Titus Andronicus (1591–1592)
1594 quarto of Titus Andronicus
- First official record: Philip Henslowe's diary, 24 January 1594, where he records seeing the play "titus & ondronicus" at The Rose.
- First published: published in quarto in February 1594 as The Most Lamentable Romaine Tragedie of Titus Andronicus, the first known printing of a Shakespearean play (printed by John Danter for Edward White and Thomas Millington). The play was republished in 1600 (printed by James Roberts for White) and 1611 (printed by Edward Allde for White). The Folio text appears under the title The Lamentable Tragedy of Titus Andronicus.
- First recorded performance: on 24 January 1594 performed by Sussex's Men at The Rose, as recorded in Henslowe's diary.
- Additional information (attribution): Titus is most likely a collaboration between Shakespeare and at least one other dramatist, probably George Peele.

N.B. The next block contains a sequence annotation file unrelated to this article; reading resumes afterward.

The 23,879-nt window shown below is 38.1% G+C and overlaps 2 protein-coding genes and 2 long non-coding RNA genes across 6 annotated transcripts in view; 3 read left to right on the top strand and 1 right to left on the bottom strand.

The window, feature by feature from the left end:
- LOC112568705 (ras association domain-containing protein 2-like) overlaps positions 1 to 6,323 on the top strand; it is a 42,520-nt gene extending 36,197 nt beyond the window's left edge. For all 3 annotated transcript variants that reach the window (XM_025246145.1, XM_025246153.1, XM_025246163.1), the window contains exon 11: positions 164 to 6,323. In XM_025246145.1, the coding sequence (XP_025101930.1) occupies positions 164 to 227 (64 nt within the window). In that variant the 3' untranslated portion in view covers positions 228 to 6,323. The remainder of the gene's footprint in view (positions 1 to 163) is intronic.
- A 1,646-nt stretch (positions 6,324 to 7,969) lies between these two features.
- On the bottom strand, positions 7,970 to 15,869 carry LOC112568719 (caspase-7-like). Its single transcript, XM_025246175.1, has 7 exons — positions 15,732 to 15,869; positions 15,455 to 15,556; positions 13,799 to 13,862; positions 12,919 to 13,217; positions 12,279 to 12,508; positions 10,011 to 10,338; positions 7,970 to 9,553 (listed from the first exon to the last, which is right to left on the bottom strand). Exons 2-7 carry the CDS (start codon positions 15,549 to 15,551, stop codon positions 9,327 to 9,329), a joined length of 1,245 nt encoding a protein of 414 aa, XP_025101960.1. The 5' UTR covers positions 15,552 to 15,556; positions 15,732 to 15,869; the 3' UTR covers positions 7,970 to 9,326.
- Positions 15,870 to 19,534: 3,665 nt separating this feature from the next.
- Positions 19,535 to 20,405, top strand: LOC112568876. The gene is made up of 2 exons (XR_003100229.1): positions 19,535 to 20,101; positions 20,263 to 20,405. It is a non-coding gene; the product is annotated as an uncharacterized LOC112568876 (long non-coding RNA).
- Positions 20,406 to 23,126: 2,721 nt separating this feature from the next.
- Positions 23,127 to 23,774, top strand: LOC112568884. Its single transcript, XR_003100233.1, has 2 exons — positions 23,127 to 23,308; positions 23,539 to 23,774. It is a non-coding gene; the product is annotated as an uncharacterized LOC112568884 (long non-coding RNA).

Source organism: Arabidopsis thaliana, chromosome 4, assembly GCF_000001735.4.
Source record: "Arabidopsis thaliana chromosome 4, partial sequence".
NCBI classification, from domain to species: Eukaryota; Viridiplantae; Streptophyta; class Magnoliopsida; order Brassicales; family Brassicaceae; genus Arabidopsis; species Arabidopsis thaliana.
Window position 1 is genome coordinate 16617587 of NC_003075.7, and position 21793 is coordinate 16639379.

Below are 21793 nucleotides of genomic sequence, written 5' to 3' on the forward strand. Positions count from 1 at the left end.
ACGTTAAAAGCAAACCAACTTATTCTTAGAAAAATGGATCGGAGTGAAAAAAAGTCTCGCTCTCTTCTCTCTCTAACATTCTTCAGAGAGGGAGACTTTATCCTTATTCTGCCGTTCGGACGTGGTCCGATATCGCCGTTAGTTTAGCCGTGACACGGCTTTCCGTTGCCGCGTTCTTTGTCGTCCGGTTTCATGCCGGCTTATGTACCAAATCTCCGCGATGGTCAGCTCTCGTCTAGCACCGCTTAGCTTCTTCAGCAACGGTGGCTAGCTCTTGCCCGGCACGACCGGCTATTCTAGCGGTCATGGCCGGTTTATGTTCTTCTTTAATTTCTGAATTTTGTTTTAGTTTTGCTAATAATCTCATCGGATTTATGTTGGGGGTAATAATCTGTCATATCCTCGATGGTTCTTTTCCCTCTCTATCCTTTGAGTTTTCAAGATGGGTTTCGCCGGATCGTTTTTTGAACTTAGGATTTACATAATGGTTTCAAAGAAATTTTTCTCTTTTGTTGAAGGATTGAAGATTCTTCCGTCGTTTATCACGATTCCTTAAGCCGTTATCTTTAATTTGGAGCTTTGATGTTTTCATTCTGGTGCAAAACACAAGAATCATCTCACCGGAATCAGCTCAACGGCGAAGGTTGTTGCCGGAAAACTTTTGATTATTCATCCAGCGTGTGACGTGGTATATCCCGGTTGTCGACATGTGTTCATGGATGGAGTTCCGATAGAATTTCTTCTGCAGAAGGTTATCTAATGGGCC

- Evidence: E.A.J. Honigmann dates the play 1586, arguing it to be Shakespeare's first piece, written several years prior to his arrival in London. In his 1994 edition of the play for the New Cambridge Shakespeare, Alan Hughes makes a similar argument, suggesting a date of 1588. Most scholars, however, tend to favour a post-1590 date, although there is by no means a consensus amongst them as to what that date may be. In his introduction to the 2001 edition of the play for the New Penguin Shakespeare (edited by Sonia Massai), Jacques Berthoud argues for a date of 1591; in his 1984 edition for the Oxford Shakespeare, Eugene M. Waith argues for a date of 1592; in his 1995 edition for the Arden Shakespeare, Jonathan Bate argues for a date of 1593. What is known is that the play is unlikely to have been written later than June 1592, as that was when the London theatres were closed due to an outbreak of plague. Additionally, stylistic analysis has shown that Titus belongs to Shakespeare's pre-plague group of plays. If it is assumed that the Henry VI trilogy was complete by March 1592 at the latest, it would suggest Titus was composed either immediately afterwards, or perhaps simultaneously as he was completing them, suggesting a date of late 1591/early 1592.